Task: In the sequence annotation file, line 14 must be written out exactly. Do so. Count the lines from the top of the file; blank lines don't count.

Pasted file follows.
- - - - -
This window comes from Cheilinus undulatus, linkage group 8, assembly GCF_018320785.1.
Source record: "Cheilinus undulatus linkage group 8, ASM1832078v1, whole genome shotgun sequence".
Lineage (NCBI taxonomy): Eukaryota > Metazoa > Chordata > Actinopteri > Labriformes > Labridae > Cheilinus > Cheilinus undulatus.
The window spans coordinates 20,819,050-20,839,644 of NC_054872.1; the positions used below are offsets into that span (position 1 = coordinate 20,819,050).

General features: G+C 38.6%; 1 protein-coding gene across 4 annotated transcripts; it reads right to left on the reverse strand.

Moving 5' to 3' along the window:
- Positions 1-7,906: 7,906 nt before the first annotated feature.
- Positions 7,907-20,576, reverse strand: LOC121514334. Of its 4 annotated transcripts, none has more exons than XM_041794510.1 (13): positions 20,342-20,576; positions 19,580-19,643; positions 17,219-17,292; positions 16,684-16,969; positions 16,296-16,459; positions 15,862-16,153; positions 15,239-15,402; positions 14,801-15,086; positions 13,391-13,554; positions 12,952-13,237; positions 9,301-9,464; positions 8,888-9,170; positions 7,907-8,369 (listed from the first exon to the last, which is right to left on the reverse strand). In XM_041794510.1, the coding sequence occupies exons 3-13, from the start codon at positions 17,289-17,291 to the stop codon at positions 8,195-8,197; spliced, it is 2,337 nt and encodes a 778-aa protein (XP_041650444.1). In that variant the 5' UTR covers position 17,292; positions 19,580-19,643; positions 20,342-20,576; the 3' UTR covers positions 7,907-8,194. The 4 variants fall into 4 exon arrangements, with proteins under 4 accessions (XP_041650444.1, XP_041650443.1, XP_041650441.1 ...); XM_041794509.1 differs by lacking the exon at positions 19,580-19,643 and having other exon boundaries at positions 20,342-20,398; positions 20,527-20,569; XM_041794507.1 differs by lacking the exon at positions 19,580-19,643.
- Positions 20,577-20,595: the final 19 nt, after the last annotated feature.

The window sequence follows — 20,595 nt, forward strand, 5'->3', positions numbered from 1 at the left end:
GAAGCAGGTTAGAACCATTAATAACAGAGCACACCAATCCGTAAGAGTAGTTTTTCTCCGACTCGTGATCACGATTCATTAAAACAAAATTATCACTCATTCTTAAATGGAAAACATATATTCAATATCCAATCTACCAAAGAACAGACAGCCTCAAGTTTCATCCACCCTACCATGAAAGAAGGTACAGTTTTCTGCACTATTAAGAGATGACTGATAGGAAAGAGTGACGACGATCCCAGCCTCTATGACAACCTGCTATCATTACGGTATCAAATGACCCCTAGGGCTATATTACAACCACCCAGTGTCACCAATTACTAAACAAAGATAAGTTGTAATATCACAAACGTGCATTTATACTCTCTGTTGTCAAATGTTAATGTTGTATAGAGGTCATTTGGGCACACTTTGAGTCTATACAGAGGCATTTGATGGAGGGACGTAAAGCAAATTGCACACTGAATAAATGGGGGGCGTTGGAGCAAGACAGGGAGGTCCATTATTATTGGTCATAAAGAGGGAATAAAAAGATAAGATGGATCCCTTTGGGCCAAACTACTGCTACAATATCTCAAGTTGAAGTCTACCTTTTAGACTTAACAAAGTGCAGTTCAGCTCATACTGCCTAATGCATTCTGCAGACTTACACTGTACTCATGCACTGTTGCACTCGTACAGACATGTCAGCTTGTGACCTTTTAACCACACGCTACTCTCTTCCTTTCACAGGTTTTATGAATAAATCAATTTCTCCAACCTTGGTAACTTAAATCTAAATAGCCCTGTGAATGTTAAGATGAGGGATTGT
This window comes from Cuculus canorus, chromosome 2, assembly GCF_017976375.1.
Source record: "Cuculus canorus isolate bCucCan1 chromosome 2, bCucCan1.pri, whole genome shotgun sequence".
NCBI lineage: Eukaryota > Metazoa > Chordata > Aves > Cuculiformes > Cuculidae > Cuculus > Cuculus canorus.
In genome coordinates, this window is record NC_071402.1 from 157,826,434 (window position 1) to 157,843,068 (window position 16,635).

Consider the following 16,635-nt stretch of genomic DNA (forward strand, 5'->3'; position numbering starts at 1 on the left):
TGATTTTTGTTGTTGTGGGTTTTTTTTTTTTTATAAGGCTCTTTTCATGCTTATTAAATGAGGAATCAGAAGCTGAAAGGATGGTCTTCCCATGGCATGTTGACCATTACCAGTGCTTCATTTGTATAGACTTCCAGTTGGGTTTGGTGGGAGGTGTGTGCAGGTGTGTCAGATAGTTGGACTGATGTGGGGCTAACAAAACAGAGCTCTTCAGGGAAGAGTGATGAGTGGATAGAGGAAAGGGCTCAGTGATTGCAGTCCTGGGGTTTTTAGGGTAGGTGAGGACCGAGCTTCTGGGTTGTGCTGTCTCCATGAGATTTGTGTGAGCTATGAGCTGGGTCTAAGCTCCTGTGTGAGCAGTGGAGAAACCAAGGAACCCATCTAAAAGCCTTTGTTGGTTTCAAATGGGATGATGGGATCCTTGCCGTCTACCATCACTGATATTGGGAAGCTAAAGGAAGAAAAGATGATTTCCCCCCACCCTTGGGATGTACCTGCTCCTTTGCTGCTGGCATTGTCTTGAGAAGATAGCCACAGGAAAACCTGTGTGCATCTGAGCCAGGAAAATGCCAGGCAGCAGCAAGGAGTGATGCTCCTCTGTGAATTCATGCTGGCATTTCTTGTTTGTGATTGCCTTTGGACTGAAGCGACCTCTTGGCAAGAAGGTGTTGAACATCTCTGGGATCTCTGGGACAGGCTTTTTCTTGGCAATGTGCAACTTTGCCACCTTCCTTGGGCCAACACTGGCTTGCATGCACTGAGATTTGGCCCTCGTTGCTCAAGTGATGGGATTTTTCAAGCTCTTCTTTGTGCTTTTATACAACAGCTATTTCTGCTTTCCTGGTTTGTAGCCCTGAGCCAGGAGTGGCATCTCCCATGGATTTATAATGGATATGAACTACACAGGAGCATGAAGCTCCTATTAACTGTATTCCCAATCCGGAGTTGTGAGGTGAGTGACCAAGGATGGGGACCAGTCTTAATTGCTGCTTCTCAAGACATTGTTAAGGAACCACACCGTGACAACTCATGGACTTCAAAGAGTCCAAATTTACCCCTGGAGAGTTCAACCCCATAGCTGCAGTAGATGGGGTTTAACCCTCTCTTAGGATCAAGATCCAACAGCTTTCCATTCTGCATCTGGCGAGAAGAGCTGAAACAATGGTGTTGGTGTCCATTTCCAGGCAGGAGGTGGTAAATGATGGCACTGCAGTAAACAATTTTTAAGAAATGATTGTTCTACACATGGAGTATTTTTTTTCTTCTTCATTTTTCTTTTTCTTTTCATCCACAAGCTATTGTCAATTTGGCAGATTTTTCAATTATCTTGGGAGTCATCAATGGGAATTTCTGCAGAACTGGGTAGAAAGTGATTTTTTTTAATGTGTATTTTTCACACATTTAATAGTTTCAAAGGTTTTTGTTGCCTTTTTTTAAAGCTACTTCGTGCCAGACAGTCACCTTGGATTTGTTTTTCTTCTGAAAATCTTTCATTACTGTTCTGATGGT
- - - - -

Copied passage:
NCBI lineage: Eukaryota > Metazoa > Chordata > Aves > Cuculiformes > Cuculidae > Cuculus > Cuculus canorus.